It was the observation of the uplifted but almost totally undisturbed alluvial sedimentary beds the top of the Bolivian Andes that caused the author to consider the forces needed to lift the western edge of the South American continent from approx. 3Km below sea level to approx. 6Km above sea level.
A study of the published literature on tectonic movements 9,42 et al of the major continental plates away from Pangea in the Permian era to their present day positions clearly demonstrate that the movements have been continuously sustained albeit in different directions. At present these movements have been mainly attributed to the ‘ridge push’ and the ‘slab pull’ forces proposed by Hess18 that are created by heated convection currents within the earth’s mantle. The same study has also shown that the unbalanced centrifugal or inertial forces have not been considered and even positively discounted 34 as a mechanism for tectonic movements.
However the author on looking at these plate movements from a mechanical point of view, finds it difficult to understand how this sustained and presently continuing uni-directional movement of the massive continental masses in their different directions can be adequately explained by the ‘slab-pull’ system in what must obviously be a continuously changing omni-directional convection current flow pattern.
Fig. 1. Simplified diagram showing the precession of the equinoxes which are often referred to as the Milankovitch Cycles
The unidirectional movements both east and west of the various plates away from the predominately central or ‘fixed’ African plate, together with the complex circulatory current system led the author to consider the possibility that the prime source of the tectonic activity could well be function of unbalanced centripetal forces that are generated by an unbalanced rotating body.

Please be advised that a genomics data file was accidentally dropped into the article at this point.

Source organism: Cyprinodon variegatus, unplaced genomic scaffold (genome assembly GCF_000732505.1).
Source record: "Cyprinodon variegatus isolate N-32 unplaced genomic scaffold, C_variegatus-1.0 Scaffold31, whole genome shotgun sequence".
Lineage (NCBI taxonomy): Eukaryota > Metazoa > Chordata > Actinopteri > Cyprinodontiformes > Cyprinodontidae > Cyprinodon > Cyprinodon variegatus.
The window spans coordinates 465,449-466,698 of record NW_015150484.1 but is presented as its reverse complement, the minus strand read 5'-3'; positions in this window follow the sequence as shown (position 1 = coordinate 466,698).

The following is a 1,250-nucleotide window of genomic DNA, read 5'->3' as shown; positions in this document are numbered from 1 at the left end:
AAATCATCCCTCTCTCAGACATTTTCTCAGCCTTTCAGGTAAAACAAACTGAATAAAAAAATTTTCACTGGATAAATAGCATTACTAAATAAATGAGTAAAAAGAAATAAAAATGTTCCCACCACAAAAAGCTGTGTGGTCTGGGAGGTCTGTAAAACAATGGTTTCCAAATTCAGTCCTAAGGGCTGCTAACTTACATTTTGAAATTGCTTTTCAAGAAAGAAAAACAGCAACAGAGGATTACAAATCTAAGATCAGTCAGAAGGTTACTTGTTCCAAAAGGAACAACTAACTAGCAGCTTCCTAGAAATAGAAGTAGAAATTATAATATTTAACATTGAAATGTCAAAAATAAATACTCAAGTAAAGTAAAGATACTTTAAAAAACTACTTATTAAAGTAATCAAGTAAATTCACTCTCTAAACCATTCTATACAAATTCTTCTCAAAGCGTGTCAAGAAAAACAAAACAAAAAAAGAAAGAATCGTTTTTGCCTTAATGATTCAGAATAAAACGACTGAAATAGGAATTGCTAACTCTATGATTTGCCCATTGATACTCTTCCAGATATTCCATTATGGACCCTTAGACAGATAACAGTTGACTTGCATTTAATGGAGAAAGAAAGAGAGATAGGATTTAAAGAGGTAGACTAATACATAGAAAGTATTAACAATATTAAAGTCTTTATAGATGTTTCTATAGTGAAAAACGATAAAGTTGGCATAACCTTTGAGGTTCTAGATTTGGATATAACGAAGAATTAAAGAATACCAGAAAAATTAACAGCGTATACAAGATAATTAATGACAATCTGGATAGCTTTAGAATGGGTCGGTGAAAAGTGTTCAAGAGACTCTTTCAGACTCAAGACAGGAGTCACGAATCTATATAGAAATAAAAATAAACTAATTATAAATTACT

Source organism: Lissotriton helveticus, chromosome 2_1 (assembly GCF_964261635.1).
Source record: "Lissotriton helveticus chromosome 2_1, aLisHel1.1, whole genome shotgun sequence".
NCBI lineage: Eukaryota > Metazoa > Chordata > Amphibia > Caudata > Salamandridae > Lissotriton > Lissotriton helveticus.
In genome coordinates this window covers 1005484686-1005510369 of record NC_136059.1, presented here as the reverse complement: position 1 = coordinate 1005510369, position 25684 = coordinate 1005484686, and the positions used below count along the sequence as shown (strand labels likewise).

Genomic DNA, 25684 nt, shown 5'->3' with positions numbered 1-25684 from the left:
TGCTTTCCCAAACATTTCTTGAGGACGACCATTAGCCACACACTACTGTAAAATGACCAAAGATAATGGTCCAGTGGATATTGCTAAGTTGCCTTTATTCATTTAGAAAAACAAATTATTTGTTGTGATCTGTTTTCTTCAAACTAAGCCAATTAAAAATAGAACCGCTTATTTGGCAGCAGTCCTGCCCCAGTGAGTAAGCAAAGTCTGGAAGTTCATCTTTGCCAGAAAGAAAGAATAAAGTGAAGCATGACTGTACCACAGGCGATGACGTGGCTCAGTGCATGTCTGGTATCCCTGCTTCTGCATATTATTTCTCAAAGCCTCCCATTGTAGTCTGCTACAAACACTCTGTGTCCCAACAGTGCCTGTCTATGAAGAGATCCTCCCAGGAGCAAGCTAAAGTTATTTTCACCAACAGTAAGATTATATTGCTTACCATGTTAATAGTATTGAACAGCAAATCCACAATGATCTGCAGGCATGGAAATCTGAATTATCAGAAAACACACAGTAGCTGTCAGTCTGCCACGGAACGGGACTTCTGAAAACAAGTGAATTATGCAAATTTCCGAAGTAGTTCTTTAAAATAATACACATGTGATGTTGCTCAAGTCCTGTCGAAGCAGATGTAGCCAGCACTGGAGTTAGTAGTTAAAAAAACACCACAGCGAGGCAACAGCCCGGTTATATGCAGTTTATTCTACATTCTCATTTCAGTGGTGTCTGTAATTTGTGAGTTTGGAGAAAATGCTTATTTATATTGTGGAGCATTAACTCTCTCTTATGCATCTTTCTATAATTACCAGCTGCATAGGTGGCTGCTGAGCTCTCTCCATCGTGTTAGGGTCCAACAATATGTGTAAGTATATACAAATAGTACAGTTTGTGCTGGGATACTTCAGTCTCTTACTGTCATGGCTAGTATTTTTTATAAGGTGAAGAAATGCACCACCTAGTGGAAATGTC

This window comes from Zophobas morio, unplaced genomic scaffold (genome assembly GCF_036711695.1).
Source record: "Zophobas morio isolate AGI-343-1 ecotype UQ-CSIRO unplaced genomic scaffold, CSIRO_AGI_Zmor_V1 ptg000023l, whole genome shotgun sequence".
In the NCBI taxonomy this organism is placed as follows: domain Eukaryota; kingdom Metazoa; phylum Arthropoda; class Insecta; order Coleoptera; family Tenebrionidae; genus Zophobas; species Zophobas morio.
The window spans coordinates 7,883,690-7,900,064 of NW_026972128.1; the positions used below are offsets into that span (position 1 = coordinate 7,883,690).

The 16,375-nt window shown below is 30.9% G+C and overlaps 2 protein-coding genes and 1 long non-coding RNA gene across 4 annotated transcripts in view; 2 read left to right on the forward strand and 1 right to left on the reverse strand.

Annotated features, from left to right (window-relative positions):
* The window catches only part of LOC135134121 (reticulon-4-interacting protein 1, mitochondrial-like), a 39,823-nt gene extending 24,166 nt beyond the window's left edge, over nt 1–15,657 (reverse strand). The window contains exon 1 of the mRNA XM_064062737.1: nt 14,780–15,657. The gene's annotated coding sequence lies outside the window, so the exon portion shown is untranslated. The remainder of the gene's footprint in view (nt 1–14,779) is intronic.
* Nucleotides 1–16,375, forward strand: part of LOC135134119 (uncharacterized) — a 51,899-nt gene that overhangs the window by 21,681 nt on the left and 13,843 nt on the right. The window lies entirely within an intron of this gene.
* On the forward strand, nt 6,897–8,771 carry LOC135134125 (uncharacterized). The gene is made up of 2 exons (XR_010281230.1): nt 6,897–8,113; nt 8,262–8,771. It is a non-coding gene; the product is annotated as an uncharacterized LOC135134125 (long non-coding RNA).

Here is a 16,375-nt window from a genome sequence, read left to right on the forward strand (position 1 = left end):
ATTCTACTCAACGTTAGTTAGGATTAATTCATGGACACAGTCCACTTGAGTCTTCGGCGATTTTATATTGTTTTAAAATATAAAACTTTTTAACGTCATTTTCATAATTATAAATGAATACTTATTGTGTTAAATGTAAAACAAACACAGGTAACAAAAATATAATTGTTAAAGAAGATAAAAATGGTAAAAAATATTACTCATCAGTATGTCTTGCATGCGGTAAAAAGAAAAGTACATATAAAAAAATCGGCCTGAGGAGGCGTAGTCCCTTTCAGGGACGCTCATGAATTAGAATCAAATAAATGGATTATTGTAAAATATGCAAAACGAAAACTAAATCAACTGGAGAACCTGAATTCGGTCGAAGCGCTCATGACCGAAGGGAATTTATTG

This view was reinforced by the consideration of the periodic precession of the equinoxes (Fig.1). The periodic precession of the geometric axis, or true North of the Earth with respect to the North Star and the change in the orbital motion around the Sun 28, displays a very similar characteristic to the mechanical behaviour of a rotating shaft with an unbalanced load 2,24. These periodic precessions are often referred to as the Milankovitch cycles. The nature of the precession motions suggests that consideration be given to the possibility that the unbalance may well be due to the mass of the heavy core of the Earth not being totally symmetrical about the major axis of rotation
Recent publications by Sager & Koppers 37 describe the movement of the Earth's spin-axis from as far back as the late Cretaceous. The movement of the Earth's spin-axis referred to by the authors as an 'apparent polar wander path' (APWP), is of the order of 3-10 0 my-1. Sager & Koppers 37as well as Kearney and Vine21 (quoting the work of Courtillot and Besse6 ) suggest that this phenomenon might be the result of changes in the Earth's principal axis of inertia caused by the redistribution of the mass in the mantle.
However from a purely mechanical point of view, this phenomenon may also be attributed to the movement of the centre of mass of the core relative to the principal axis of rotation. This scenario is likely, as recent work by Waller & Home 43 has shown that the core rotates faster than the mantle and crust.
This paper will attempt to demonstrate that (1) the forces needed to sustain tectonic movement are generated as a result of centre of mass not being coincident with major axis of rotation of the earth and (2) 'sea floor spreading', the 'destruction of crustal mass at sub-duction zones', as well as orogenic activity are a consequence of the unbalanced centrifugal forces acting on the Earth's crust.